Nathan Drake is an ex-treasure-hunter who’s been out of the game for years. Though his marriage to journalist Elena is a happy one, the tedium of staying in one place is wearing him down. He eagerly throws himself back into an adventure to help someone from his past… even if that means lying to his wife and putting himself and (fan-favorite) Victor “Sully” Sullivan back into bad guys’ cross-hairs.

Florence Adler Swims Forever by Rachel Beanland

“I enjoy family fiction, and this is one of the best I have read in some time. I was hooked after a few pages! The story is told from multiple viewpoints, and the characters in the book really come alive. I felt like I knew the characters, warts and all. The Adler family’s love for one another as they grieve the loss of Florence shines through. The setting, Atlantic City in 1934, and the family’s efforts to help family friends get out of Germany as Hitler rises to power add interest to the story.” – Nancy, Adult & Teen Services

It’s 1934 in Atlantic City, NJ. Florence Adler, a star swimmer, drowns while training to swim the English Channel. Her Jewish family goes to great lengths to hide Florence’s death from her sister, Fannie, for fear Fannie will lose her baby. The book focuses on the aftermath of the tragedy and shows how love helps a family heal.

The Pyrates by George MacDonald Fraser

“The Pyrates has a colorful world ranging from dungeon fortresses to desert islands to native villages. In many ways, it seems like a Saturday morning cartoon for adults.” – Max, IT
The Pyrates is a comical sea adventure during the golden age of piracy. It follows a large cast of over-the-top characters as they each pursue their own goals, some of which may be wealth, noble missions, or romance.

A Ceiling Made of Eggshells by Gail Carson Levine

“Medieval Juvenile historic fiction rarely leaves England. I knew very little about the plight of Sephardic Jews and the Inquisition. Gail Carson Levine explores a story that is close to her family’s history and I found it hard to put down.” – Sharon, Kids Room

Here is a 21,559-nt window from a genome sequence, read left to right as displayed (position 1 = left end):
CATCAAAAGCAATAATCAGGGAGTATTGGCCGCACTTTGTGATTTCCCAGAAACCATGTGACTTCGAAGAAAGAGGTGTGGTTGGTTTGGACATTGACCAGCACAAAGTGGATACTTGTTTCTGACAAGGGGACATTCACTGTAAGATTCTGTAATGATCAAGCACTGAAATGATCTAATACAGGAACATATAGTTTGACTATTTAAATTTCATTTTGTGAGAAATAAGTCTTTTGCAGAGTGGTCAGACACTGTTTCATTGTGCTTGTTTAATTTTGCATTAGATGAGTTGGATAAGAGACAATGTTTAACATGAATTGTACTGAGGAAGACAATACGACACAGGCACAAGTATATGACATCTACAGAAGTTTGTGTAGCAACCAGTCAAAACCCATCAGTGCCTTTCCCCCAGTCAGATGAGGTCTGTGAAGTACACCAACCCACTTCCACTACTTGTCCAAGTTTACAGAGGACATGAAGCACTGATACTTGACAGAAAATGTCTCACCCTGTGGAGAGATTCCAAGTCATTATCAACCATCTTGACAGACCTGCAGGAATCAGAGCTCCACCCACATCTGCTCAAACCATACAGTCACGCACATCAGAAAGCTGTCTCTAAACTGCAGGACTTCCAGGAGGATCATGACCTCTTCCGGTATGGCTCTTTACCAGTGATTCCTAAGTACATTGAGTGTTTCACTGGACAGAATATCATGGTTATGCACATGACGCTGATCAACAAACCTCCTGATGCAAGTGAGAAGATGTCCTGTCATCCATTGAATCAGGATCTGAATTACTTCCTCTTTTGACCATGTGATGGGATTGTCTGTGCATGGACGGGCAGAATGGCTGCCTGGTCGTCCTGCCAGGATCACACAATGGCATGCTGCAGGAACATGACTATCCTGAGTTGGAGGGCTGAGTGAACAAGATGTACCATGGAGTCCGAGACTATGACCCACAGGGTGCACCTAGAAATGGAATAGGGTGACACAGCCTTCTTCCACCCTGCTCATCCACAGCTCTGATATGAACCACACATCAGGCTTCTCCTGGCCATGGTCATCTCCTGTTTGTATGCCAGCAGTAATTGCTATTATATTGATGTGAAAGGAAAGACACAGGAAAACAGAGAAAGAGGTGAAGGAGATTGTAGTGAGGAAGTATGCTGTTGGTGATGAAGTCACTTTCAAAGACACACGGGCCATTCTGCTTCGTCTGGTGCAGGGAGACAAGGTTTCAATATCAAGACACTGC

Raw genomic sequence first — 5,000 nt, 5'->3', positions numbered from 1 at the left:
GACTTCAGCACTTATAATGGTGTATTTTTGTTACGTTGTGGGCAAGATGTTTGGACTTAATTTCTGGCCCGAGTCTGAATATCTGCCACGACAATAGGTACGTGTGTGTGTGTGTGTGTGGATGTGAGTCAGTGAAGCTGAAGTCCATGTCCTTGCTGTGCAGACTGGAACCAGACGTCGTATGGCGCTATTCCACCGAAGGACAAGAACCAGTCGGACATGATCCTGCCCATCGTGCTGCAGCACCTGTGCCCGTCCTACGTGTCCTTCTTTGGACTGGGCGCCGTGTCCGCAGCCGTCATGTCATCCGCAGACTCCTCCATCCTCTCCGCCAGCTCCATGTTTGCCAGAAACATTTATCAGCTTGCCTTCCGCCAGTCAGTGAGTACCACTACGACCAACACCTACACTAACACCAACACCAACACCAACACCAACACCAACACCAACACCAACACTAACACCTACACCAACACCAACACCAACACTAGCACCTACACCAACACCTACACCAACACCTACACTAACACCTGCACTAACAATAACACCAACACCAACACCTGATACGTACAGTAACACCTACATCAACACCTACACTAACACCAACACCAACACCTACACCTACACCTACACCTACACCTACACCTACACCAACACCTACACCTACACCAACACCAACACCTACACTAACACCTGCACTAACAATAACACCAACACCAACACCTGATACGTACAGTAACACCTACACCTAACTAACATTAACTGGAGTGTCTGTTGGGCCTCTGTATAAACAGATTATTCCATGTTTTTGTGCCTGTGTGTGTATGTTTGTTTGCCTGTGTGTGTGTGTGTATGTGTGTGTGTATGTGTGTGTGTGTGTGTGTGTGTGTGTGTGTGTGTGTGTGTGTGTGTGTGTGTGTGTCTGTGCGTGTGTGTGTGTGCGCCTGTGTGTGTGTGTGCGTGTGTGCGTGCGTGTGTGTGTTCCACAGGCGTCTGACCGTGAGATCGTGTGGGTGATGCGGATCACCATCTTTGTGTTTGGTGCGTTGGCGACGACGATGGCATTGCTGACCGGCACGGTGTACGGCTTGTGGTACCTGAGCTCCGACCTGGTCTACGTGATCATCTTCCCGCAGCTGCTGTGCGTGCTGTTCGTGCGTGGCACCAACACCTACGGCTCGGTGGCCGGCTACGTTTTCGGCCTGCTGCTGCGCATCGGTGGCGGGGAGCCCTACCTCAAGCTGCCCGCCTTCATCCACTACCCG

Paloma, a Sephardic Jew lives Alcala de Henares, Spain in the reign of King Ferdinand and Queen Isabella. Loma is very smart, and her grandfather (Belo) is Don Joseph Cantala, a businessman who is respected by both Jews and Catholics. Loma travels with Belo and learns the art of trading. She also meets Christopher Columbus and Princess Isabella who tries to convert Loma to Catholicism. Loma is clever and loyal and she helps lead her people out of Spain when Jews had three options: leave Spain, convert, or be killed. Ceiling Made of Eggshells is an excellent historical novel.

The Lake House by Kate Morton

“This book really held my interest with a lot of plot twists.” – Mary, Circulation

A riveting story set in two time periods surrounding the disappearance of a young boy. It kept me guessing until the end!

The Nine Tailors by Dorothy L. Sayers

“A classic English mystery, with an eccentric detective, arcane clues, and much ado about bells. It’s like the Moby Dick of bells!” – Fred, Adult & Teen Services

Amateur sleuth Lord Peter Wimsey is pressed into service as a bell ringer in Fenchurch St. Paul when an influenza epidemic decimates the town. But what happens next in the quaint old English village is a crime.

Tomb of the Unknown Racist by Blanche McCrary Boyd

“Ellen’s reckless quest to archaeologize (and maybe redeem?) her family’s flawed and tragic history (and her own role in it) is relentlessly readable. Replete with timeless themes of filial responsibility (“Am I my brother’s keeper,” Ellen asks); the notion of a place beyond forgiveness (literally the land of Nod); and the impenetrability of the past. Quirky and compelling.” – DGPL Staff

Ellen Burns’ brother Royce died ten years ago when the FBI raided his white supremacist compound. Or so everyone thought. But when his daughter shows up on the news claiming he’s kidnapped her children, Ellen impulsively travels to New Mexico to decipher the truth about her brother, and her family’s past.